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John Clarke

Historian of Brookwood Cemetery

Alexander Heriot Mackonochie

ALEXANDER HERIOT MACKONOCHIE (1825-1887), first vicar of St Alban the Martyr, HolbornALEXANDER HERIOT MACKONOCHIE (1825-1887) was a priest and the first vicar of St Alban the Martyr, Holborn.

The Rev. Alexander Heriot Mackonochie long held the foremost position among the most advanced clergy of the Ritualist party, and attracted to himself the warmest love and devotion of that section of the Church. Rev. Mackonochie was educated at Wadham College, Oxford, where he took his degree in 1848. His name appeared in the second class of classical honours, while those of Mr. E. St. John Parry and a future Bishop of Chester were in the first class. In 1849 he was ordained deacon, and in the following year priest, by the Bishop of Salisbury.

Three years were then spent between the curacies of Westbury, in Wiltshire, and Wantage, in Berkshire. Then, in 1857, he was transferred to London. His lot was cast in the parish of St. George’s-in-the-East, of which Rev. Bryan King was rector. One peculiarity of the parish was that the congregation had the right, to the exclusion of the rector, of naming both churchwardens. These gentlemen, as might have been expected, were both bitterly hostile to the proceedings of the rector and his curates. In point of fact, the ceremonies which were denounced on so many platforms at the time were only ritualism in its infancy, and the service as carried on in the church of St. Georges-in-the-East would now be thought less ornate than that of many a village church. The clergy were backed by a choir, who gave their services voluntarily, and by a knot of men who made a point of visiting the church every Sunday and doing their best to shield the clergy from violence. But on the other side were the churchwardens and the congregation, or rather the parishioners, to a man. We need not describe the painful scenes of riot that ensued. The hopeless struggle was carried on for some time. The churchwardens appointed a lecturer at the church, who was of the exactly opposite school to the rector, and this step only inflamed the animosity already existing, and the clergy, who had carried on the contest with firmness and good temper, were almost glad to be relieved of their duties.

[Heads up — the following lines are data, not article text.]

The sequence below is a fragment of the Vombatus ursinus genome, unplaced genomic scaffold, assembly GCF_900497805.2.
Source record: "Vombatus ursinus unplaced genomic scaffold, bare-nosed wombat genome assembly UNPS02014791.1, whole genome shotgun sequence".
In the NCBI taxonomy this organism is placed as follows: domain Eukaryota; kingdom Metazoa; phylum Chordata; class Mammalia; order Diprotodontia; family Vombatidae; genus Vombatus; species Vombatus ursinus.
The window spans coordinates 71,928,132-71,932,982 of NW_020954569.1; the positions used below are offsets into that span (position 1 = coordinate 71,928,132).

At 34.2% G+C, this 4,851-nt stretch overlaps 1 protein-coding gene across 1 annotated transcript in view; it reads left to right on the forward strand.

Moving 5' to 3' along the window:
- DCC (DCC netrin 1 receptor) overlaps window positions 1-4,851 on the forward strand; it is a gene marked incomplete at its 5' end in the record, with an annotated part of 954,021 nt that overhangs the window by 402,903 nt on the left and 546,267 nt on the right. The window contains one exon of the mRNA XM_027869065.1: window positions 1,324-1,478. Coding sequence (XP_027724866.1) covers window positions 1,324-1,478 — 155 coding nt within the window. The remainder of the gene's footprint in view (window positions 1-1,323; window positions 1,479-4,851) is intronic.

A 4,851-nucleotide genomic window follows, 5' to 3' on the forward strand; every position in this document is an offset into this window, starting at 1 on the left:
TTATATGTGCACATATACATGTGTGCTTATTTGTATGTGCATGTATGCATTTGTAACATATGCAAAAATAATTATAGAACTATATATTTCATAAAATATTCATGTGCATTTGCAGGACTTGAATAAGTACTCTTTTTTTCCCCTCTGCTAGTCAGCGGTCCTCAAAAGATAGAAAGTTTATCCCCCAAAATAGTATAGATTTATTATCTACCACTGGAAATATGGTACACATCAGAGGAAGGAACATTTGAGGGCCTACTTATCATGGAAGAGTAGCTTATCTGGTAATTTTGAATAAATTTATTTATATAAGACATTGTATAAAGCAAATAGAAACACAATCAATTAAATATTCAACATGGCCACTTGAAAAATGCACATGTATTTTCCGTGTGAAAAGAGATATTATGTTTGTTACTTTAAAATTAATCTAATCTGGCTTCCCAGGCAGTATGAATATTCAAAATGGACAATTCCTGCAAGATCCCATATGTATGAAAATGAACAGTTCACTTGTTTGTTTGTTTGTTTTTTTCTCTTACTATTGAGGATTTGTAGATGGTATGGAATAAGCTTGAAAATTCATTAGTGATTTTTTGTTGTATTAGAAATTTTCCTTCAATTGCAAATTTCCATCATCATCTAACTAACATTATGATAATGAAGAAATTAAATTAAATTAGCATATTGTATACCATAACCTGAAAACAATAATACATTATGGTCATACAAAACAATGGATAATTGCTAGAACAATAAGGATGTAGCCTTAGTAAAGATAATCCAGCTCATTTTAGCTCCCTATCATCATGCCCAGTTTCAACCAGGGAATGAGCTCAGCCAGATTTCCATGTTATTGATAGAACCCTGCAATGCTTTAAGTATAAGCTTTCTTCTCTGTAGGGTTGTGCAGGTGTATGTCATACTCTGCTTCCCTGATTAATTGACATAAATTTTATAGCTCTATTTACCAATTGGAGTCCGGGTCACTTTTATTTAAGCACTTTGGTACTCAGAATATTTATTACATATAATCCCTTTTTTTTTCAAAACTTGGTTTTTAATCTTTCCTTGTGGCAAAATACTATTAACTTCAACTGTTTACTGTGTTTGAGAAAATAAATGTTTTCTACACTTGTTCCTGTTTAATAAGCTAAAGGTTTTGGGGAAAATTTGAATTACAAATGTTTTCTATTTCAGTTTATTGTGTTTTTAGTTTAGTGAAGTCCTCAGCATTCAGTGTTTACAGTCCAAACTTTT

Bryan King was in 1863 appointed to the vicarage of Avebury, in the diocese of Salisbury. Rev. Mackonochie, in 1862, was chosen as the first incumbent of the new church of St. Alban the Martyr, which had just been built at the expense of Mr. John Hubbard, now Lord Addington. Here at least Rev. Mackonochie had no mob to deal with. The parish was almost as poor as that which he had just left, but the parishioners were for the most part of a different character. His clergy house soon came to be regarded as the place where all could find relief and comfort in their troubles, physical and spiritual. This living Rev.  Mackonochie held for 20 years, during which he gave his taste for high ritual the fullest scope. So far did he go that Mr. Hubbard, the Founder of the church, publicly protested against the proceedings of the incumbent. Protests, however,from whatever source they came, had little effect on Rev. Mackonochie.

But the “aggrieved parishioner” was set in motion, and for some years the Courts were full of the case of “Martin v. Mackonochie”. It was understood that the proceedings were taken by the Church Association. Rev. Mackonochie systematically set the decrees of the Courts at naught; and the trouble was only brought to an end by an exchange of livings between Rev. Mackonochie and the Rev. R. A. J. Suckling, vicar of St. Peter’s, London Docks. This exchange was made with the approval of the Archbishop of Canterbury, Dr. Tait, and the Bishop of London, Dr. Jackson, both of whom, though by no means willing to sanction what they thought his extreme ritual, had learned to respect him as a high-minded, conscientious, hard-working man. He did not stay long at St. Peter’s, as he was again attacked by the Church Association.